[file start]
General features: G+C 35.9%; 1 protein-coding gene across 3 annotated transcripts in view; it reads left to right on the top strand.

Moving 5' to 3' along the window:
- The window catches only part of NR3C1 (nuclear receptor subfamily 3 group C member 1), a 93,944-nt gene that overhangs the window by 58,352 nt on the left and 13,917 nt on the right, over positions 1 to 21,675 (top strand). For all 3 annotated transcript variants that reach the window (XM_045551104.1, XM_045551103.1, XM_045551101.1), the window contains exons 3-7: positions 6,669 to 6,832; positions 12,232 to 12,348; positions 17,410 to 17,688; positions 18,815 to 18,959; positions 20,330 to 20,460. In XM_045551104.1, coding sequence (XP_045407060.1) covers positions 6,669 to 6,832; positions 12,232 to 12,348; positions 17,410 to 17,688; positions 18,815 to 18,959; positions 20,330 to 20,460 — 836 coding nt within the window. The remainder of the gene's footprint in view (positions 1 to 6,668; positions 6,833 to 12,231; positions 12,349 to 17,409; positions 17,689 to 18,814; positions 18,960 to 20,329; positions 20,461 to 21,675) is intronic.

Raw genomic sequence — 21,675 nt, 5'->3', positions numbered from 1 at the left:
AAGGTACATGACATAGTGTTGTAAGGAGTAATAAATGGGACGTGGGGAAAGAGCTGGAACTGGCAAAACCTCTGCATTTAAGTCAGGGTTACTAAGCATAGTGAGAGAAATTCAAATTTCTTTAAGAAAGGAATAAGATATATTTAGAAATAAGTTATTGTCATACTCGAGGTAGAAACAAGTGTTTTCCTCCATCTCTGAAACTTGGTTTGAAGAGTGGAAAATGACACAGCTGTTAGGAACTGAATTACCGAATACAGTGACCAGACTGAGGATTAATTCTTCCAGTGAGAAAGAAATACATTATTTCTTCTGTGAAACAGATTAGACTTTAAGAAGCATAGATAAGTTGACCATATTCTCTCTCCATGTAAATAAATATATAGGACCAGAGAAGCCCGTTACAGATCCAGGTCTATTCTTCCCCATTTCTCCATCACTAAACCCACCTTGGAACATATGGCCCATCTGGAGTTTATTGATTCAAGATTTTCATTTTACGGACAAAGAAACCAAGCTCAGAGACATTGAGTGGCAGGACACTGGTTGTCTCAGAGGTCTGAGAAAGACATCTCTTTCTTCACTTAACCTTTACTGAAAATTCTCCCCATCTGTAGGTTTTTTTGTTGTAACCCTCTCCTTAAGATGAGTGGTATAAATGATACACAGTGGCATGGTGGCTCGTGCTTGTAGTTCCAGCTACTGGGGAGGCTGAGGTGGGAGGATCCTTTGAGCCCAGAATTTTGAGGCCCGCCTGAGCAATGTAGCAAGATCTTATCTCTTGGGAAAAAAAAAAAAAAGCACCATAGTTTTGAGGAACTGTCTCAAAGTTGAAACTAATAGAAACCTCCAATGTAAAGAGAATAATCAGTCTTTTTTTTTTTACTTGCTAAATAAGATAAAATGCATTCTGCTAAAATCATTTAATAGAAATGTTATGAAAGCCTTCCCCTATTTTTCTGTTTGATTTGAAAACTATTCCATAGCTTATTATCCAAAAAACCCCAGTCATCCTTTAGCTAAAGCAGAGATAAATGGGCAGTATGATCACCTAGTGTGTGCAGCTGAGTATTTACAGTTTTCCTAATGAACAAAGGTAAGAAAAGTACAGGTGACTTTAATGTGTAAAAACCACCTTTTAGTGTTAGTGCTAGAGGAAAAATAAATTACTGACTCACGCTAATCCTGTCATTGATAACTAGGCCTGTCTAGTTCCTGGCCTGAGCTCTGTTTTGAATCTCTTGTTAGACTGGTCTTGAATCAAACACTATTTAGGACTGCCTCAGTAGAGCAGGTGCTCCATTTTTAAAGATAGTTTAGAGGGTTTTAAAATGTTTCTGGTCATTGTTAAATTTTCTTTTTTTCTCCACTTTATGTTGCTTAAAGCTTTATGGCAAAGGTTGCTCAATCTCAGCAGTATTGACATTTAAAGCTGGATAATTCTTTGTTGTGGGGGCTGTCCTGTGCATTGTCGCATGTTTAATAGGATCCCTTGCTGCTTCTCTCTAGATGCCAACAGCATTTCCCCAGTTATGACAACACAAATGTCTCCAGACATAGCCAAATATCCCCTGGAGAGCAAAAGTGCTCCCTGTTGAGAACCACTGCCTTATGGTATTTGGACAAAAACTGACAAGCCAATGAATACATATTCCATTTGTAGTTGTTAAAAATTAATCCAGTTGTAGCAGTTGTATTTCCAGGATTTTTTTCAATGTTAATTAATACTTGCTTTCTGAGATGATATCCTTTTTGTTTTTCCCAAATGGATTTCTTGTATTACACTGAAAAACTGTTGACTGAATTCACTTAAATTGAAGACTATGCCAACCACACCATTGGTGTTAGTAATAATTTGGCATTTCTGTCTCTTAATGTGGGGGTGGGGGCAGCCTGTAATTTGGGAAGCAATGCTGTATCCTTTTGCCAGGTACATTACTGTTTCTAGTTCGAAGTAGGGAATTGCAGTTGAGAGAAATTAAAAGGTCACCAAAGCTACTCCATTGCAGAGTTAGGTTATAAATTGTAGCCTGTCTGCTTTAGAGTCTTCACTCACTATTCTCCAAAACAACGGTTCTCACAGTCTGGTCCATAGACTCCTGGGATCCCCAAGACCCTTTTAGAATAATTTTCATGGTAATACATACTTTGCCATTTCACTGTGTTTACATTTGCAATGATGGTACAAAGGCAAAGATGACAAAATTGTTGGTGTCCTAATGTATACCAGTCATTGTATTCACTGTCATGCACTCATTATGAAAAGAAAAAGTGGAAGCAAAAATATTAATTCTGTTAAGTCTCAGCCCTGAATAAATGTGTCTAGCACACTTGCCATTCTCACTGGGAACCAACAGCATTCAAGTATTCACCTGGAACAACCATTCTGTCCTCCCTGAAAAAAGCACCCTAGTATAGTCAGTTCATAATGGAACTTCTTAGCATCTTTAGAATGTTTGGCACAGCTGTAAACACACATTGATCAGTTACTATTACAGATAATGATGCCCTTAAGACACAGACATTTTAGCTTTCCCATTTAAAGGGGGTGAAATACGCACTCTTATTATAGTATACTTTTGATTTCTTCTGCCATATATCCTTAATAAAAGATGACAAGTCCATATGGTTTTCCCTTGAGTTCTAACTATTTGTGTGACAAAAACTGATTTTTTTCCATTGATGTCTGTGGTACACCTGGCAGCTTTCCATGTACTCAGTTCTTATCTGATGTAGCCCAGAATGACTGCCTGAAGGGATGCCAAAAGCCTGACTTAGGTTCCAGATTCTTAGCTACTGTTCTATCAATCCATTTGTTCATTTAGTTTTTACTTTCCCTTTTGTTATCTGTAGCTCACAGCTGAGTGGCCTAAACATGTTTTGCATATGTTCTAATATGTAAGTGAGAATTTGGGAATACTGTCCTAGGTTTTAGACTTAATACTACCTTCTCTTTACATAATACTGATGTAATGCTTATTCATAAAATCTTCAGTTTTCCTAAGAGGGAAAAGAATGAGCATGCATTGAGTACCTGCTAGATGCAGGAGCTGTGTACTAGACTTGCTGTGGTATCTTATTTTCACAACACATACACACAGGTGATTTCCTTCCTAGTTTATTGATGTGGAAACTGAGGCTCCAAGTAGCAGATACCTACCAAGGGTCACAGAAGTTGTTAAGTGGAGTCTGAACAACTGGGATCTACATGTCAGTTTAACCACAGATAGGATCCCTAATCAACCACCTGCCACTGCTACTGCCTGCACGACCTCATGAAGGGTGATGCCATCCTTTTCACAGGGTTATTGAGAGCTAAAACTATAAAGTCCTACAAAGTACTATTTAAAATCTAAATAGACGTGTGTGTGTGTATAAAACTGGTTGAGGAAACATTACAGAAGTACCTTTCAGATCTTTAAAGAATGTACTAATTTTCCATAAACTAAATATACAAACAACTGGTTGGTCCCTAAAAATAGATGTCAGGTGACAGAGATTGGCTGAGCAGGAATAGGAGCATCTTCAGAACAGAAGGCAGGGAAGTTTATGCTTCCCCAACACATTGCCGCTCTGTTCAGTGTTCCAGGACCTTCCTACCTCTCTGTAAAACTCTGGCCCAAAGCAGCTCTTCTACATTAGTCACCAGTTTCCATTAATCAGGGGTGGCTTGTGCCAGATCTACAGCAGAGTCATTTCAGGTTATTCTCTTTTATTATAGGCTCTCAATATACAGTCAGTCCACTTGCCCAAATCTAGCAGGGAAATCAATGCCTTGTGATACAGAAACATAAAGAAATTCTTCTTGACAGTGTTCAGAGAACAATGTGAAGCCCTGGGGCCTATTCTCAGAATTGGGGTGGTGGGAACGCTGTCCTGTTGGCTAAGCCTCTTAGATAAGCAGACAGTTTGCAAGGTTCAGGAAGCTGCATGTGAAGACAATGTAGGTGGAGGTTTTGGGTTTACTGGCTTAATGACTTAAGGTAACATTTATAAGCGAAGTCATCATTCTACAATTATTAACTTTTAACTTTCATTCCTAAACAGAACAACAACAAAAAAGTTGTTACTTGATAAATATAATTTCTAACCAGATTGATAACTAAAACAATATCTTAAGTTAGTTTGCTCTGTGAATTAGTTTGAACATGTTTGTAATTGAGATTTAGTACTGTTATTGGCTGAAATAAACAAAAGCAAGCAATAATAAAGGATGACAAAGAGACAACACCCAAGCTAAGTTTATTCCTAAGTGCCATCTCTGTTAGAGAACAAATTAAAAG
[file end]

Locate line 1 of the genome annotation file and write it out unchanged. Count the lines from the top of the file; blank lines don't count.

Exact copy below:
General features: G+C 35.9%; 1 protein-coding gene across 3 annotated transcripts in view; it reads left to right on the top strand.